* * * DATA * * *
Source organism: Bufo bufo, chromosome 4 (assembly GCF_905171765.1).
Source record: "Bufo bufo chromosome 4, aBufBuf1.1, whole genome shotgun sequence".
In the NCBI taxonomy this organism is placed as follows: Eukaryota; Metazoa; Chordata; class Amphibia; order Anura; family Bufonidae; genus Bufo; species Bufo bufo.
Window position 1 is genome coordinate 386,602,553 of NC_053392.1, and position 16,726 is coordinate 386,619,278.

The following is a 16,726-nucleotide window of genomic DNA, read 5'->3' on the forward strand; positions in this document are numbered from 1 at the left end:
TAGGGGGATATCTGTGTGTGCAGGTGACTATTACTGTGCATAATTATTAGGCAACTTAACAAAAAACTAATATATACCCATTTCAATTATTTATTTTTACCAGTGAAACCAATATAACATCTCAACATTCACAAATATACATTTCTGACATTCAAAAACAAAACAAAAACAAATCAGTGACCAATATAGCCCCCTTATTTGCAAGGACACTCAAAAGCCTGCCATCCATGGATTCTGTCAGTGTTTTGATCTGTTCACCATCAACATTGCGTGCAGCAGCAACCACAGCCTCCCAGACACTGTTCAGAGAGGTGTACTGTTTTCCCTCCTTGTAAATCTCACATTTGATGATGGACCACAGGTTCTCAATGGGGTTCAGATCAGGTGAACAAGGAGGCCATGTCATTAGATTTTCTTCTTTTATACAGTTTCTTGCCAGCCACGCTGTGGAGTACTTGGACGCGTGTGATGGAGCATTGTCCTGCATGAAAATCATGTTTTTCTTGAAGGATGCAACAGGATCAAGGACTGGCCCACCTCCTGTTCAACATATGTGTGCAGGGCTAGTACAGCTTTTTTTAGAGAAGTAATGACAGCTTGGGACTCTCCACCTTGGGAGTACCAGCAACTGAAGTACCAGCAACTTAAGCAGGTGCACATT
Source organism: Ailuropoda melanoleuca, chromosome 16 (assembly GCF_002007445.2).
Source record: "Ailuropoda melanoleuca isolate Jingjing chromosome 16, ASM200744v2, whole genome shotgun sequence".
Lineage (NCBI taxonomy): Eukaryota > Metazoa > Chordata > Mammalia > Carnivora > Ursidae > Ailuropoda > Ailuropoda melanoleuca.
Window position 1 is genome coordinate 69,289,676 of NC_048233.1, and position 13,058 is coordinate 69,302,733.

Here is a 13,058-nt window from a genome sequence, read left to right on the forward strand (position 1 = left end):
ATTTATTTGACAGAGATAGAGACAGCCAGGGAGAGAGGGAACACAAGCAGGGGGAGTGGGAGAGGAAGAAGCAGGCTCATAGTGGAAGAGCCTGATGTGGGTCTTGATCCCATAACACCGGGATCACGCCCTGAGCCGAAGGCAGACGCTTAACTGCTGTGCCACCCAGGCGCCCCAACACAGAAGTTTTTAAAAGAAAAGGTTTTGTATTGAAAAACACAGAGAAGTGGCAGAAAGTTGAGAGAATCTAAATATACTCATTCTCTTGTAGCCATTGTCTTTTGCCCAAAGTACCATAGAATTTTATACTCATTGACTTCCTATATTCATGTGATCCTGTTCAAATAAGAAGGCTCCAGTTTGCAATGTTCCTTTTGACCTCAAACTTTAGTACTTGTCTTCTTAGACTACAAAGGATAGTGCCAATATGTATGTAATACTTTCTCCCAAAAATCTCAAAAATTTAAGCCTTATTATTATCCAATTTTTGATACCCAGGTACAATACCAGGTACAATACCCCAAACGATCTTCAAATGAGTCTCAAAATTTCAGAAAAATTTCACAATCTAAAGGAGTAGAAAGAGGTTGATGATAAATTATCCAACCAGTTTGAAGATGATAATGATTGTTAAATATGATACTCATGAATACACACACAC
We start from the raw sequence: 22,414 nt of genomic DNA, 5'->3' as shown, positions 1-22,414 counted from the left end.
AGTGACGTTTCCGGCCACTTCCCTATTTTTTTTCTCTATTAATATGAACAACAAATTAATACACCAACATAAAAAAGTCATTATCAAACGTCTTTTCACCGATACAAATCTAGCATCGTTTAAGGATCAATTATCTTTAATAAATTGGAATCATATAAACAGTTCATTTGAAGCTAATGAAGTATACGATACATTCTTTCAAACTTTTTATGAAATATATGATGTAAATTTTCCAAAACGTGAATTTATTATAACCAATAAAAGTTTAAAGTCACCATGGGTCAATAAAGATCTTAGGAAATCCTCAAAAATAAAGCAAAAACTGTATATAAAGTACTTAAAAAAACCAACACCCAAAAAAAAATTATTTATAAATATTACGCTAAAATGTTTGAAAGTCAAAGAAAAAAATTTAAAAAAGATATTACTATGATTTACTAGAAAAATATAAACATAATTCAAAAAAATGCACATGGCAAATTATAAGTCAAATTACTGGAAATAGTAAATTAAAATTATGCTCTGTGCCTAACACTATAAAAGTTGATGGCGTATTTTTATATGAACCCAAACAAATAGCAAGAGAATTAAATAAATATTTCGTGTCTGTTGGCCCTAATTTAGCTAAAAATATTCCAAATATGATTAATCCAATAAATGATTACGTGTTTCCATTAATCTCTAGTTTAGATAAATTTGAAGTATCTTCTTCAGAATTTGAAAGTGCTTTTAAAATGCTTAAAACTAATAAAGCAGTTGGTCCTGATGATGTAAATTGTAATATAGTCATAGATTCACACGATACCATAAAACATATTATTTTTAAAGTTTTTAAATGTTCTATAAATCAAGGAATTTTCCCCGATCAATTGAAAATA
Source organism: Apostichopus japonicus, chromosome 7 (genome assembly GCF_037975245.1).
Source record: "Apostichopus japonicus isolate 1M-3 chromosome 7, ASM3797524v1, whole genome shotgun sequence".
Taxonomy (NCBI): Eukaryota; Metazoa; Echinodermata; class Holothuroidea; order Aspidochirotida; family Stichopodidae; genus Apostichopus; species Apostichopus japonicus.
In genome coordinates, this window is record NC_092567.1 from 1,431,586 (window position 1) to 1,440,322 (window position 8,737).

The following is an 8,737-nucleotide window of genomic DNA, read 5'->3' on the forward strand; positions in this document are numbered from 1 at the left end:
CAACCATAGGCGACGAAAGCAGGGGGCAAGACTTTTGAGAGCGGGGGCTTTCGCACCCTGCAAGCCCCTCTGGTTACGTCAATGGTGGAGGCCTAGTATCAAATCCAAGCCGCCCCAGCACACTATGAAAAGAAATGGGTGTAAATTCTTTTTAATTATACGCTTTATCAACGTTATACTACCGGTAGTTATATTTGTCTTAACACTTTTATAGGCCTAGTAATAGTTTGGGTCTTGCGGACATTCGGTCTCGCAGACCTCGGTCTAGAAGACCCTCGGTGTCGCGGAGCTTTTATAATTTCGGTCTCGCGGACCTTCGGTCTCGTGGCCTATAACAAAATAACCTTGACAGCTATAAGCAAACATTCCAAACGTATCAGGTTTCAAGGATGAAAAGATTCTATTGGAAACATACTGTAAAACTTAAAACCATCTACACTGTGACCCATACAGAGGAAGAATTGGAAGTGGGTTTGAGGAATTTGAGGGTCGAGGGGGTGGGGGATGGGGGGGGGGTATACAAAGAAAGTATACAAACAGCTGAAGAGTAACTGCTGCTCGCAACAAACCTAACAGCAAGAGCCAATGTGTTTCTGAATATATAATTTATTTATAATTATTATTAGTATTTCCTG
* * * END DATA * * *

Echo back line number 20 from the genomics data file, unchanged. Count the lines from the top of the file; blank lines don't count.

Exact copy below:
CAACCATAGGCGACGAAAGCAGGGGGCAAGACTTTTGAGAGCGGGGGCTTTCGCACCCTGCAAGCCCCTCTGGTTACGTCAATGGTGGAGGCCTAGTATCAAATCCAAGCCGCCCCAGCACACTATGAAAAGAAATGGGTGTAAATTCTTTTTAATTATACGCTTTATCAACGTTATACTACCGGTAGTTATATTTGTCTTAACACTTTTATAGGCCTAGTAATAGTTTGGGTCTTGCGGACATTCGGTCTCGCAGACCTCGGTCTAGAAGACCCTCGGTGTCGCGGAGCTTTTATAATTTCGGTCTCGCGGACCTTCGGTCTCGTGGCCTATAACAAAATAACCTTGACAGCTATAAGCAAACATTCCAAACGTATCAGGTTTCAAGGATGAAAAGATTCTATTGGAAACATACTGTAAAACTTAAAACCATCTACACTGTGACCCATACAGAGGAAGAATTGGAAGTGGGTTTGAGGAATTTGAGGGTCGAGGGGGTGGGGGATGGGGGGGGGGTATACAAAGAAAGTATACAAACAGCTGAAGAGTAACTGCTGCTCGCAACAAACCTAACAGCAAGAGCCAATGTGTTTCTGAATATATAATTTATTTATAATTATTATTAGTATTTCCTG